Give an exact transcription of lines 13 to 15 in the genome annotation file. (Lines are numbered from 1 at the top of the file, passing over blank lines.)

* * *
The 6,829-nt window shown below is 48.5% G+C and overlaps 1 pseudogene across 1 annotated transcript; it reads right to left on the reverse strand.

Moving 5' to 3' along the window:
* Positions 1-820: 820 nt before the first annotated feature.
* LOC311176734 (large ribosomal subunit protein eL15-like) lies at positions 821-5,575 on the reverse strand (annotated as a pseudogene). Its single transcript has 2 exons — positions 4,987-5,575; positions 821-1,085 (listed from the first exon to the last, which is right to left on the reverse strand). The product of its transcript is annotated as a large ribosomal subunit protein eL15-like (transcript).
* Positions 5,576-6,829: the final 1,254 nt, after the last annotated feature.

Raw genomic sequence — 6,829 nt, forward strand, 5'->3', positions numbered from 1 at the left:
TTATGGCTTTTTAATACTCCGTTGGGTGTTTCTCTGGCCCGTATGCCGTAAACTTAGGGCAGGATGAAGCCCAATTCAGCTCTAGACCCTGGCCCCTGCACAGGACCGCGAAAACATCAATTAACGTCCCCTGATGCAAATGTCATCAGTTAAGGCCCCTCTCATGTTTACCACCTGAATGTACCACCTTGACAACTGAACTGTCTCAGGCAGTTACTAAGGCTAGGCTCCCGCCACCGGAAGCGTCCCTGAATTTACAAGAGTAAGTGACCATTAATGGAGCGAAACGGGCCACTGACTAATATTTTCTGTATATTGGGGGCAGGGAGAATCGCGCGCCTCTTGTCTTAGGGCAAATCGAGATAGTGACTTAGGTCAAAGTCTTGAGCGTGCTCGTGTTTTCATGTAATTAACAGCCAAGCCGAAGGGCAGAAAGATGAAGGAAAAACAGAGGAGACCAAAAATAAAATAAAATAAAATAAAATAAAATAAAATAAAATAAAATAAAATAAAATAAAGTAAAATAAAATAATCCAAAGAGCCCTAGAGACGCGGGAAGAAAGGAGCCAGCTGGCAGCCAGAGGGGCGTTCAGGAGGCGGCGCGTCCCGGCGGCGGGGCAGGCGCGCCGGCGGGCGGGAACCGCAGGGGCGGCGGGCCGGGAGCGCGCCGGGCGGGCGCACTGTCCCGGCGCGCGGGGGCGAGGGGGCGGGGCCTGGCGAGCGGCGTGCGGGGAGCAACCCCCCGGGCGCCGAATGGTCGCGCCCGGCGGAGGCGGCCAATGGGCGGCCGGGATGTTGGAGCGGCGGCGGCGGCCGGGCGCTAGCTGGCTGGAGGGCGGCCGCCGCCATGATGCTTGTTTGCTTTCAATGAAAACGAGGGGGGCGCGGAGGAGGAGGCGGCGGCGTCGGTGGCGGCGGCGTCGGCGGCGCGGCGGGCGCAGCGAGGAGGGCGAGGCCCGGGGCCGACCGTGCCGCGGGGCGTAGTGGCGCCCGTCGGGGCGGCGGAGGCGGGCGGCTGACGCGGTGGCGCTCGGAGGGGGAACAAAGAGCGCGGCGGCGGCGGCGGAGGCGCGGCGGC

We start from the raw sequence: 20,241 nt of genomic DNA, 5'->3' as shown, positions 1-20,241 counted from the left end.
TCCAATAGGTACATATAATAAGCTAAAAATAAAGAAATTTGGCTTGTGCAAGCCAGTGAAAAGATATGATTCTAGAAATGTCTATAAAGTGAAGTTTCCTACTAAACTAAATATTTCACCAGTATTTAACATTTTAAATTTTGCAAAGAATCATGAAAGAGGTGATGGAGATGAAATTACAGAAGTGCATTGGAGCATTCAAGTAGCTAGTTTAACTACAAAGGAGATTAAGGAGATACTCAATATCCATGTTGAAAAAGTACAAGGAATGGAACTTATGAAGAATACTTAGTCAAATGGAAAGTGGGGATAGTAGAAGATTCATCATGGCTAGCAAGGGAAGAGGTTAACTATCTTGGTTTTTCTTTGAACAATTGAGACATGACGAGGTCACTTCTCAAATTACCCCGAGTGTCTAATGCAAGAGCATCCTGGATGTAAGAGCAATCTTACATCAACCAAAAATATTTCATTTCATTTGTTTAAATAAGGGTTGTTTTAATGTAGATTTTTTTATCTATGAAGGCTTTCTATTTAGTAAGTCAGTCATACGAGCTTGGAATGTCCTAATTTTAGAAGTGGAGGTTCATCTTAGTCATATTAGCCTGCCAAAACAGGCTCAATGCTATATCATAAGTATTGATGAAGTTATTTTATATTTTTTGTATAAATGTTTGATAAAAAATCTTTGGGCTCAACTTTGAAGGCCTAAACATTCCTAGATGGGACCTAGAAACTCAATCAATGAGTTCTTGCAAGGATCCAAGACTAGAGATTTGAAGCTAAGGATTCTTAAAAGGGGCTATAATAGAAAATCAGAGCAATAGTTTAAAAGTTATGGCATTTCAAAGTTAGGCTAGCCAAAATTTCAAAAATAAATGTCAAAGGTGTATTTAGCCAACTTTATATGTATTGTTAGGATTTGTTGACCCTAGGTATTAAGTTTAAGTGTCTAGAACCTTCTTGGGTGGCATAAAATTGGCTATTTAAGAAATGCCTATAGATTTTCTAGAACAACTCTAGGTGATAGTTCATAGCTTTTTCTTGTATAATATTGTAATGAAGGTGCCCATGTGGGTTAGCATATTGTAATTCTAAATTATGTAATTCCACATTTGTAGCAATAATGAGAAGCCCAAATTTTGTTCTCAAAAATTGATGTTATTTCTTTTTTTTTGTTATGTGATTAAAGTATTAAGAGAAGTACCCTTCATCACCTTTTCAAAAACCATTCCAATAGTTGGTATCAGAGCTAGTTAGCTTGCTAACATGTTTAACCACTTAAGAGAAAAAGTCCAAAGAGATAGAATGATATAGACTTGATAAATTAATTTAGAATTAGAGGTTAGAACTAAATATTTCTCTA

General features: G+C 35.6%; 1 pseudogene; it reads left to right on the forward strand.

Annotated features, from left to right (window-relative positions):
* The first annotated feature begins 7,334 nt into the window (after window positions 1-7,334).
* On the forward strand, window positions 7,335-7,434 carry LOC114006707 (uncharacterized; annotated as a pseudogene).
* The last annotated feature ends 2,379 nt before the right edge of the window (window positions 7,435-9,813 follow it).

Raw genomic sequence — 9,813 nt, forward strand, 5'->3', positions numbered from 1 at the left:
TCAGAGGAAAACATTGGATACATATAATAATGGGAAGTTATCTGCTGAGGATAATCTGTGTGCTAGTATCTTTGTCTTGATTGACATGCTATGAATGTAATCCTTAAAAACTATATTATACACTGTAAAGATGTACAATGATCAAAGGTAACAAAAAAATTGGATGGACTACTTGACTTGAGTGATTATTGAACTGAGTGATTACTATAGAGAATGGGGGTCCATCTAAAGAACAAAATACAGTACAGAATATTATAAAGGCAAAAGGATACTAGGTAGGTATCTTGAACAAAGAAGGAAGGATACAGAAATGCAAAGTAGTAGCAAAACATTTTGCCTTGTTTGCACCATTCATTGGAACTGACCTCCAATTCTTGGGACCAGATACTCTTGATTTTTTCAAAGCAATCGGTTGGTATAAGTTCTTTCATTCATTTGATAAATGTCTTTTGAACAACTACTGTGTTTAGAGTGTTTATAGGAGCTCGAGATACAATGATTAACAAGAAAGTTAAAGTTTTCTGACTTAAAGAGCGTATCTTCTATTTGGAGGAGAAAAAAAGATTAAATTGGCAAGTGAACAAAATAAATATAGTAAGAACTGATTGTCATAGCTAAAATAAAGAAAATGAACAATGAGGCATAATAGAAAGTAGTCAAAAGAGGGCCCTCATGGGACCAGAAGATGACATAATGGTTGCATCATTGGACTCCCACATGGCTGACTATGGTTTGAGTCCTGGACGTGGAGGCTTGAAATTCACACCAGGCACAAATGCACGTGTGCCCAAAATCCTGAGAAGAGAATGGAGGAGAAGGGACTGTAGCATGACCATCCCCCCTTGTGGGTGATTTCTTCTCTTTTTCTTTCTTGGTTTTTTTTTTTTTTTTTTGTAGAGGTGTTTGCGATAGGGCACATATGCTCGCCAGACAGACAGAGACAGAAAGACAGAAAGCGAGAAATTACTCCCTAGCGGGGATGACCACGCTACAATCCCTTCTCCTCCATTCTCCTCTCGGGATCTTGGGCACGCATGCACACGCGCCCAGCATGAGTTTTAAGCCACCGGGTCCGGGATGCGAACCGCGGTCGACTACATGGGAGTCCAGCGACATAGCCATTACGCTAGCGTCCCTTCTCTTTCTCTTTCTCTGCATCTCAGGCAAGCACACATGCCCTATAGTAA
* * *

* On the forward strand, window positions 7,335-7,434 carry LOC114006707 (uncharacterized; annotated as a pseudogene).
* The last annotated feature ends 2,379 nt before the right edge of the window (window positions 7,435-9,813 follow it).

Raw genomic sequence — 9,813 nt, forward strand, 5'->3', positions numbered from 1 at the left: